Our Beloved Favorite: Stone Island

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We all love Isla de la Piedra, Stone Island. We love the:

  • Serenity—the long stretches of gorgeous beach with, normally, very few people. In fact, our family describes it to our visitors as “Gilligan’s Island.”
  • Smiling, welcoming faces who greet us in this lovely little town.
  • Number of ambulatory musicians who come by.
  • Fishermen preparing their boats to take out in the evening, working tirelessly to repair their nets for their night’s work.
  • Vendors and, especially, those who have the thighs to bicycle along the beach.

And we love the fresh seafood, caught that day and served raw or barbecued over an open flame.

Our favorite place to spend the day is Pili’s. We met Rudy, Barbara and the family of Pili’s owners when Danny was just three or four. We were introduced by our compadre, Ruben. Danny fell in love with the pretty Alhondra, who was 11 or 12 at the time, and is now married with a toddler and living in Tijuana. Pill’s makes the BEST zarandeado. Barbara sells fresh oysters and clams, and the cold coconuts are always a hit. As is a bucket of beer, or a piña colada.

Stone Island is one of our favorites, and is always one of our visitors’ favorite places, too. No, it’s not an island. It’s a peninsula. We get there from Mazatlán by water taxi. It’s part of what all of us love about going to the Isla for the day.

We love how, despite Mother Nature’s havoc, the Islanders rebuild. August’s Hurricane Marie brought waist-high flooding to the places on the beach, and the water stayed for several days. It ruined over 27 of the restaurants on the beach, and despite promises from State Secretary of Tourism, Francisco Cordova, and Mayor Carlos Felton, the islanders never saw one centavo of assistance, from either the state or the municipio. At least that’s what our friends tell us, and the Noroeste reported. Since the islanders are no longer permitted to cut down trees, they had to rescue timber from the flood waters. But they did. They have rebuilt. The restaurants, at least most of them, are again open for business. Though you can still see bulldozers cleaning up debris.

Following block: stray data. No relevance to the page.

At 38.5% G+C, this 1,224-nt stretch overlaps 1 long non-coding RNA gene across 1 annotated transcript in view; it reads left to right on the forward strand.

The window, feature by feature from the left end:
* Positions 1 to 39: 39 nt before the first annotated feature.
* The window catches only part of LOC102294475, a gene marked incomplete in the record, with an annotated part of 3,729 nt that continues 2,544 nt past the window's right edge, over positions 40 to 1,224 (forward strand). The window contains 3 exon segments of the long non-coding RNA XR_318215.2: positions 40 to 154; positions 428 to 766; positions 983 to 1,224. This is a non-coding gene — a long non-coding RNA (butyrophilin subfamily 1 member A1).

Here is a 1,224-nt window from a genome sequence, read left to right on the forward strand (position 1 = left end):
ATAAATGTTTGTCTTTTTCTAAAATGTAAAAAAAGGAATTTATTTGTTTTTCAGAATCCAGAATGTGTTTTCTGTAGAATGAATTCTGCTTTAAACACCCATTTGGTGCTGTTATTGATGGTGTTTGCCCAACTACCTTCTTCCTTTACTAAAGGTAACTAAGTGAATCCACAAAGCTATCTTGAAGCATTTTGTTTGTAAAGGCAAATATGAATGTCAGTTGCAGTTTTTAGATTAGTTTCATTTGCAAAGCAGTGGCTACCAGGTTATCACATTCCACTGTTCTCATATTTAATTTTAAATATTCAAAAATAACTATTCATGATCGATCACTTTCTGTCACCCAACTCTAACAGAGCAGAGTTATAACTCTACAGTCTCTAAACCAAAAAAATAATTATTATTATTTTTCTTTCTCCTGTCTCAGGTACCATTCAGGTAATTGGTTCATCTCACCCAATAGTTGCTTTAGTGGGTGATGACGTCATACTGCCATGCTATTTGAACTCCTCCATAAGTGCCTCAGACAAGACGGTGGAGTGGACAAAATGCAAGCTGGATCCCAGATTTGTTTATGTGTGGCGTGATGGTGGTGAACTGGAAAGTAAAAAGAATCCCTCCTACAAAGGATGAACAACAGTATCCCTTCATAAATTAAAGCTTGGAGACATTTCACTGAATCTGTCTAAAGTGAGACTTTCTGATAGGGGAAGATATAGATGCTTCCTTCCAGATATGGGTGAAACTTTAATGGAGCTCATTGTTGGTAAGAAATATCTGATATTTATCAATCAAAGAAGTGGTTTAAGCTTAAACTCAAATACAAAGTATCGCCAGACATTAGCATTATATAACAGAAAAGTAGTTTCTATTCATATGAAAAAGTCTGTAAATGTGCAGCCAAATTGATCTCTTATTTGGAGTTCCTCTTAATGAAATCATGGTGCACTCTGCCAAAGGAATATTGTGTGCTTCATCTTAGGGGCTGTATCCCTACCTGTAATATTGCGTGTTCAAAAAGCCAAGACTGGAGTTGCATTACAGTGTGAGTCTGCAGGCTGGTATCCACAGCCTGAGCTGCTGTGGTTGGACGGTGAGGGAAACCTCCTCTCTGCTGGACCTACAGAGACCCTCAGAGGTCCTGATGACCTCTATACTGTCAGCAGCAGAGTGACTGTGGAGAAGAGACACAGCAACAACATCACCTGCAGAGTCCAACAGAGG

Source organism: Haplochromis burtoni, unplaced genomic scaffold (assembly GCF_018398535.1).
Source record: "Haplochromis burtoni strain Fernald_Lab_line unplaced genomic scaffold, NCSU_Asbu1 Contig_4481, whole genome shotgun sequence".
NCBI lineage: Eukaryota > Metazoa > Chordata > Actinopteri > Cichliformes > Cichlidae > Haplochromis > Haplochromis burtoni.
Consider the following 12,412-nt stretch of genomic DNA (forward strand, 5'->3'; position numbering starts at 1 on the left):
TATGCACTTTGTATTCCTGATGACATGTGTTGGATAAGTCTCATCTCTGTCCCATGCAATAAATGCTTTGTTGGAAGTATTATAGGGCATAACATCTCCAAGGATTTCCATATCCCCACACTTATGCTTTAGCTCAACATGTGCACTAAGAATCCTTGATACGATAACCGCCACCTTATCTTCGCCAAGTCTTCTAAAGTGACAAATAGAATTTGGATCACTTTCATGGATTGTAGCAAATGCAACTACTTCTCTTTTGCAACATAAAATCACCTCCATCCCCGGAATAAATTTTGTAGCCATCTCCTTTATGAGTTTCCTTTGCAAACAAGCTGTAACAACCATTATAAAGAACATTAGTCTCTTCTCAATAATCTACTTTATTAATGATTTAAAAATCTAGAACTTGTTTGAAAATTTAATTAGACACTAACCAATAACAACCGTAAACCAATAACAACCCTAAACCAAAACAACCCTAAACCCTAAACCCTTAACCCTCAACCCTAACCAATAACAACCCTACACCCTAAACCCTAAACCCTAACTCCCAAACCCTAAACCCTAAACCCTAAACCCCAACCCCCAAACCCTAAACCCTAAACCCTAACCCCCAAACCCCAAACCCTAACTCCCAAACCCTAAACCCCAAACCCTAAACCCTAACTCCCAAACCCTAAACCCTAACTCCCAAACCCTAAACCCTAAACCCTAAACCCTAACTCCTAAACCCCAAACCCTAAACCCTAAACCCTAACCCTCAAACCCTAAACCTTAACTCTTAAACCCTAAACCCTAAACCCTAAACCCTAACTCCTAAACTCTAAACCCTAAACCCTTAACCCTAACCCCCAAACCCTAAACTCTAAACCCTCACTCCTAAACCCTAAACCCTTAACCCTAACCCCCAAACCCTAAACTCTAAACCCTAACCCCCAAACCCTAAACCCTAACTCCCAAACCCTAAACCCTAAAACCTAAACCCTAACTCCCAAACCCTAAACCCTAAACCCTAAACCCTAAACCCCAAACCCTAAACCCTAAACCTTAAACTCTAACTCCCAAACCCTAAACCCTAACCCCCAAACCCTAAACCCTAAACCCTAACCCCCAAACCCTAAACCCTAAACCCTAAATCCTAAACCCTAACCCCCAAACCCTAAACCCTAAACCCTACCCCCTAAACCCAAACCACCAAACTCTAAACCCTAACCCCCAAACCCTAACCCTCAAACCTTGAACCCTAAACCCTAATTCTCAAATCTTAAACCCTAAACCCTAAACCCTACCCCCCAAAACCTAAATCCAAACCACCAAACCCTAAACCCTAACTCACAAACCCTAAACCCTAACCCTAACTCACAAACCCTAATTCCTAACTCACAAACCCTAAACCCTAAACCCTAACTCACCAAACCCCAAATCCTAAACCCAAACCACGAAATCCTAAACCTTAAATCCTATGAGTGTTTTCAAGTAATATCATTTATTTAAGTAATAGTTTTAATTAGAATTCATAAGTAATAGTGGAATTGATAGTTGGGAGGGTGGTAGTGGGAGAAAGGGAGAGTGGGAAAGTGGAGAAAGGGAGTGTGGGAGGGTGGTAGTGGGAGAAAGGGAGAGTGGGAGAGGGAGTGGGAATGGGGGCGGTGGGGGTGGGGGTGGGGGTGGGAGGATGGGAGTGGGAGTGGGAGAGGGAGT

How much longer will we have the serene beauty that is Stone Island, this idyllic paradise that is only a five- or ten-minute water taxi away from our daily lives here in Mazatlán?

Soon they will widen and pave the road from the airport. It will be much easier for tourists, who arrive via the new highway or by air, to get to Stone Island without needing to come into Mazatlán. No doubt development will follow.

And the construction of Amaitlán continues. Planned to be an eco-friendly mega-resort with lots of green space, you can see the first parts of it in the “Botanic Garden” on Stone Island. The first few rental cabañas are currently being built.

Most of our friends on the Island, the ejidatarios, are excited about Amaitlán. They believe it will bring them jobs, income, sustainability for their families and the environment on the island. I am much more skeptical. But, I have my fingers crossed. I can hope. I do know that I would love to stay in one of these little cabañas, amidst all this lush, gorgeous greenery, assuming I could afford to do so.

I guess this post is really a homage to one of our absolute favorite places on earth these past 35 years. Nostalgic, because we don’t want it to change. Hopeful, as we pray things will change in sustainable ways that support the environment and local residents.

Let me close this post with a great story that Rudy told us during our last visit. He tells us that there was a rainstorm recently during which it rained fish—un aguacero de peces! And, even though they were drinking when this event occurred, he swears it really happened.

Furthermore, Rudy told us that it wasn’t the first time it’s rained fish here in Mazatlán! According to him, El Sol reported years ago about a rain of fishes in Playa Sur ( was unable to find such a story on the internet). Our interview took place during a perfect day on the beach, but somehow the ocean breeze caught my camera’s microphone. My apologies. I’ve done all I can to minimize that windy sound… The story is great though, so, heeere’s Rudy!